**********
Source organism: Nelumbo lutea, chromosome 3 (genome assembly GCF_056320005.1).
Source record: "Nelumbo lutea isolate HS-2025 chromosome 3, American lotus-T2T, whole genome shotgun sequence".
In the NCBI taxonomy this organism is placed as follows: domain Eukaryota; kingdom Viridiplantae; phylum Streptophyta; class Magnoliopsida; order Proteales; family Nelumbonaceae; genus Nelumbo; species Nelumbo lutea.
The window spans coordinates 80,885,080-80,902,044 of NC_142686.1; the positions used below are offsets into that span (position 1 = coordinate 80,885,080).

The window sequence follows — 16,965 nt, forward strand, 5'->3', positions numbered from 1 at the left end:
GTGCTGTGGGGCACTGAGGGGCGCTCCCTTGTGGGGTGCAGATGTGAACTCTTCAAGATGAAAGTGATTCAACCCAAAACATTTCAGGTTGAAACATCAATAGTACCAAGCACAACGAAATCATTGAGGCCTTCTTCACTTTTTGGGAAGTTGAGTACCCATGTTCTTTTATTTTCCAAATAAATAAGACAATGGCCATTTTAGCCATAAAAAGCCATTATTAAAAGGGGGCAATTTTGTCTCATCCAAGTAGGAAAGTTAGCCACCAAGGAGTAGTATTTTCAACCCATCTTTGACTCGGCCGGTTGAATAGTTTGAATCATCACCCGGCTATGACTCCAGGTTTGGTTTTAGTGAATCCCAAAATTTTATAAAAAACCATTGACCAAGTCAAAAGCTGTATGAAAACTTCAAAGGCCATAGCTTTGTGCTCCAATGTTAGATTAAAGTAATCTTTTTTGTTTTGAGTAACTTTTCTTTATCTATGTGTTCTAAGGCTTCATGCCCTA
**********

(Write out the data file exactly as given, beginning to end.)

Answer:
Source organism: Nelumbo lutea, chromosome 3 (genome assembly GCF_056320005.1).
Source record: "Nelumbo lutea isolate HS-2025 chromosome 3, American lotus-T2T, whole genome shotgun sequence".
In the NCBI taxonomy this organism is placed as follows: domain Eukaryota; kingdom Viridiplantae; phylum Streptophyta; class Magnoliopsida; order Proteales; family Nelumbonaceae; genus Nelumbo; species Nelumbo lutea.
The window spans coordinates 80,885,080-80,902,044 of NC_142686.1; the positions used below are offsets into that span (position 1 = coordinate 80,885,080).

The window sequence follows — 16,965 nt, forward strand, 5'->3', positions numbered from 1 at the left end:
GTGCTGTGGGGCACTGAGGGGCGCTCCCTTGTGGGGTGCAGATGTGAACTCTTCAAGATGAAAGTGATTCAACCCAAAACATTTCAGGTTGAAACATCAATAGTACCAAGCACAACGAAATCATTGAGGCCTTCTTCACTTTTTGGGAAGTTGAGTACCCATGTTCTTTTATTTTCCAAATAAATAAGACAATGGCCATTTTAGCCATAAAAAGCCATTATTAAAAGGGGGCAATTTTGTCTCATCCAAGTAGGAAAGTTAGCCACCAAGGAGTAGTATTTTCAACCCATCTTTGACTCGGCCGGTTGAATAGTTTGAATCATCACCCGGCTATGACTCCAGGTTTGGTTTTAGTGAATCCCAAAATTTTATAAAAAACCATTGACCAAGTCAAAAGCTGTATGAAAACTTCAAAGGCCATAGCTTTGTGCTCCAATGTTAGATTAAAGTAATCTTTTTTGTTTTGAGTAACTTTTCTTTATCTATGTGTTCTAAGGCTTCATGCCCTA